Harvard, Yale, and Berkeley law schools withdraw from U.S. News & World Report school rankings

Yale, Harvard, and Berkeley law have all announced that they were withdrawing from the U.S. News & World Report rankings of the nation’s top law schools.

Harvard and Yale announced on Wednesday that they were no longer participating in the list followed by Berkeley on Thursday. It is worth noting that all three of the universities are currently in the top 10 of the rankings with Yale being number 1.

Three Ivy caliber schools declining to participate in the rankings is a significant blow to the list but none of the schools are under the impression that it is the end of the rankings:

“Rankings have the meaning that we give them as a community. I do not want to pretend they do not. And rankings will exist with or without our participation,” said Berkeley Dean, Erwin Chemerinsky. “The question becomes, then, do we think that there is a benefit to participation in the US News process that outweighs the costs? The answer, we feel, is no.”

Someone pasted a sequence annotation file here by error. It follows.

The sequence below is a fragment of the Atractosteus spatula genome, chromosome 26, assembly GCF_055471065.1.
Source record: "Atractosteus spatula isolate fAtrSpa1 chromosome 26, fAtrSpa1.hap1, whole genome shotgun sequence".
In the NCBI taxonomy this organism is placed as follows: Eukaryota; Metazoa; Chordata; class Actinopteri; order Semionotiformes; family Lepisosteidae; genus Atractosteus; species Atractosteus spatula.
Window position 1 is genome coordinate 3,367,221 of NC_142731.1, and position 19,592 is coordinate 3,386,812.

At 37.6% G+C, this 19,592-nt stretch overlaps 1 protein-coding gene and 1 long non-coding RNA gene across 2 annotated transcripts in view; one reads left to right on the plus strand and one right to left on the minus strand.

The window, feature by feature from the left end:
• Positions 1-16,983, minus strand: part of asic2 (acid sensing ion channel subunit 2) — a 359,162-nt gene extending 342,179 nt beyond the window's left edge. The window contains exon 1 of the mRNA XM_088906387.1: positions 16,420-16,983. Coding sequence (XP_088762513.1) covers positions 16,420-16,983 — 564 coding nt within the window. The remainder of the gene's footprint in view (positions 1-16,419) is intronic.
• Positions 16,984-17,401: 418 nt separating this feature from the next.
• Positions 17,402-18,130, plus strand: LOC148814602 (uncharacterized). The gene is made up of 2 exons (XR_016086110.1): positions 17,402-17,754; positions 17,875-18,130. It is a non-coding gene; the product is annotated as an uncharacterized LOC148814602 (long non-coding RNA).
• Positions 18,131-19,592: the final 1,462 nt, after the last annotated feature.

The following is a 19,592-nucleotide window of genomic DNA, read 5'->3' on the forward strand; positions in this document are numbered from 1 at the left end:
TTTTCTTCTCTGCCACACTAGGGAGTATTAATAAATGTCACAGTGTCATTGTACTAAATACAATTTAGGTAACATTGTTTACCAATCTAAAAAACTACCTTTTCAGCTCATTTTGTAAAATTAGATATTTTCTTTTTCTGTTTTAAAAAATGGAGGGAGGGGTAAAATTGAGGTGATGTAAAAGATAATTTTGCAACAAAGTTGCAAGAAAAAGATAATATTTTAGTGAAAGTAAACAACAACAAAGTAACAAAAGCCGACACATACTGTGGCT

The three schools all cited issues with the way the rankings are calculated as the rationale for their decision. The way the publication tracked student debt was mentioned by the institutions as one of the primary drivers of the withdrawal:

“Finally, the way U.S. News accounts for student debt further undercuts the efforts of law schools to recruit the most capable students into the profession,” said Yale Law Dean Heather Gerken. “To its credit, U.S. News has recognized that debt can deter excellent students from becoming lawyers and has tried to help by giving weight to a metric that rests on the average debt of graduating students and the percentage of students who graduate with debt. Yet a metric based on debt alone can backfire, incentivizing schools to admit students with the means to pay tuition over students with substantial financial need.”

Schools have had many complaints about the list over the years and many experts do not expect these three schools to be the last defections.


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